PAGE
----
Times Square is normally filled with pedestrians, especially during the noon hour in the summer. A driver who claims to have heard voices, and who may have been high on drugs, drove his car into Times Square crowd, killing one person injuring 22 others. The question being asked by police is not how the accident unfolded, but what motivated the driver to engage in such dangerous conduct. Was the incident the result of drunk driving or some other interference with the driver's cognitive abilities?
The incident began when the driver allegedly heard voices telling him to hurt people. At first, police were concerned that the incident was a terror attack. After interviewing the driver, police now believe that the driver's actions were intentional but not motivated by a terroristic intent. Police allege that the driver was impaired and out of control as he was being arrested. He was given a breath test at the police station, but he blew a 0.0 blood alcohol content level. The driver was given other tests which, according to police, may indicate that he was under the influence of one or more drugs that he ingested by smoking.
Police are now investigating the driver's background. He was dishonorably discharged from the U. S. Navy for resisting arrest. A friend told reporters that the driver hadn't been the same since he returned from active duty. The driver also has a history of psychiatric problems, including drug and alcohol abuse.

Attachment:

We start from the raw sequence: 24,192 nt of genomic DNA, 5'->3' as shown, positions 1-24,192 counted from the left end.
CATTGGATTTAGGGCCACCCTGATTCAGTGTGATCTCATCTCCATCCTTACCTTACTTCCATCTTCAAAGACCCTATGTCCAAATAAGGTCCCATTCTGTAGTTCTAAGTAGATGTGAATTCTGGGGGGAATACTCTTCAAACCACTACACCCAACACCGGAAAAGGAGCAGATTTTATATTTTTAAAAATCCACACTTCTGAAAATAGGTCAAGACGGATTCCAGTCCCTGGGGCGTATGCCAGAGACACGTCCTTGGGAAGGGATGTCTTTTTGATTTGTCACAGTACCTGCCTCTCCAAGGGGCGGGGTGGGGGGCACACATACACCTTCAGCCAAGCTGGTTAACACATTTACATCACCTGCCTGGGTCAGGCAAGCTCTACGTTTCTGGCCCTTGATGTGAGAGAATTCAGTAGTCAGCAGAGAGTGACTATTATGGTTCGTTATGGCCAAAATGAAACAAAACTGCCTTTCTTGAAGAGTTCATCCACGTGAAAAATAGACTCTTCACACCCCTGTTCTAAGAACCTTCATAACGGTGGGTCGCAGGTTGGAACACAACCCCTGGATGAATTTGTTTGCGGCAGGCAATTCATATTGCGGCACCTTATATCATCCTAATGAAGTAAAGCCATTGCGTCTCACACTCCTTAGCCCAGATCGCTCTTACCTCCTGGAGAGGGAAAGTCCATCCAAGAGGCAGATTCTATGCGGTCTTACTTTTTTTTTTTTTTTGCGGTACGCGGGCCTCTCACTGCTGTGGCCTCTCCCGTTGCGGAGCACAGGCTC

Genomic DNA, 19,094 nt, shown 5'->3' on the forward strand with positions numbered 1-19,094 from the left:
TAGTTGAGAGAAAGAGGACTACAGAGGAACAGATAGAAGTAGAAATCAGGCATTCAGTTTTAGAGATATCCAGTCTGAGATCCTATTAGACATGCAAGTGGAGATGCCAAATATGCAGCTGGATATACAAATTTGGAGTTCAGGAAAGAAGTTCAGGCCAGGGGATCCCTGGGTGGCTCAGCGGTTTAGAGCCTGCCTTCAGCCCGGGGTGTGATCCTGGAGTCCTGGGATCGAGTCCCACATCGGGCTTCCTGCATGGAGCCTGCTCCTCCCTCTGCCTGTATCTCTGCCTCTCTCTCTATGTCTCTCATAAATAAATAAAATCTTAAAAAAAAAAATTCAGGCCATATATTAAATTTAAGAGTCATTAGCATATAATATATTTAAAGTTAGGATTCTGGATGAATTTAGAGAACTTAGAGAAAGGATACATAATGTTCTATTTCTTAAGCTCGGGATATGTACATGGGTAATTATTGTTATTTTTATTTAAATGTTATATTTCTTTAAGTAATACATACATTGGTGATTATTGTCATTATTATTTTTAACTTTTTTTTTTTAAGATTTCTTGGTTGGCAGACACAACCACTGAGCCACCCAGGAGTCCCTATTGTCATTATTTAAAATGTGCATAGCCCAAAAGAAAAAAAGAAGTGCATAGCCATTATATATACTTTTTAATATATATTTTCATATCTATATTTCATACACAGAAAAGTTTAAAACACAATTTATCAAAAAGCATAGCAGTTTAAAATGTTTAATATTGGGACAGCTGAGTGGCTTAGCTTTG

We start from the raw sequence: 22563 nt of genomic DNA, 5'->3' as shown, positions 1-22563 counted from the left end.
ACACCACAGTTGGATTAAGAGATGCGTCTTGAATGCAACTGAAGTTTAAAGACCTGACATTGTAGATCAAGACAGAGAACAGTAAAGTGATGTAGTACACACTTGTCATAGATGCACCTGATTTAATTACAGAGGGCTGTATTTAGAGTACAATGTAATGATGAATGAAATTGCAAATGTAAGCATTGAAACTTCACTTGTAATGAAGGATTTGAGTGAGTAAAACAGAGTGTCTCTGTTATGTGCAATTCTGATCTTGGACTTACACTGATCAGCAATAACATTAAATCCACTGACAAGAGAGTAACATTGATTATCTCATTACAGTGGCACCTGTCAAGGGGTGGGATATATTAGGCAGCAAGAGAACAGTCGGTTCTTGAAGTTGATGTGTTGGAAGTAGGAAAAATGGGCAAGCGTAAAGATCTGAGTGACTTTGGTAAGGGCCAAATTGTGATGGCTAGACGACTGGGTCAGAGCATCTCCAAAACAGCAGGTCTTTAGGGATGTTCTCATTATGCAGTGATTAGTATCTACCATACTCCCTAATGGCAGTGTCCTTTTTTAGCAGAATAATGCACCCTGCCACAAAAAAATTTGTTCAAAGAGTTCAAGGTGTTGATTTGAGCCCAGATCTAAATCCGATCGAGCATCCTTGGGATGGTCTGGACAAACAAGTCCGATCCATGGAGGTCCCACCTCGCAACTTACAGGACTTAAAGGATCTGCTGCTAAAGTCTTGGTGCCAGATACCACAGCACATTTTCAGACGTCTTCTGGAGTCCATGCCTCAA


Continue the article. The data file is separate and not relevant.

The incident had many witnesses, but the driver is still entitled to be presumed innocent until proven guilty beyond a reasonable doubt. In addition, under New York law, a defendant may be found not guilty by reason of insanity if he has been diagnosed with a relevant mental defect and, at the time of the incident was either unable to either appreciate the criminality of his conduct; or conform his conduct to the requirements of the law.
The outcome of this case is far from obvious, but the defendant's mention of voices immediately raises the possibility that he was suffering from schizophrenia or a similar mental disease and that he may be found innocent by reason of insanity. Anyone with questions about the insanity defense in New York may wish to consult a knowledgeable criminal defense attorney for an assessment of the evidence, the law that governs the case and the likelihood of obtaining an acquittal based on the defendant's mental condition.
Source: NBC New York, "Suspect in Deadly Times Square Crash Said Voices Told Him to Hurt People, Sources Say," Jonathan Dienst, Marc Santia and Tom Winter, May 18, 2017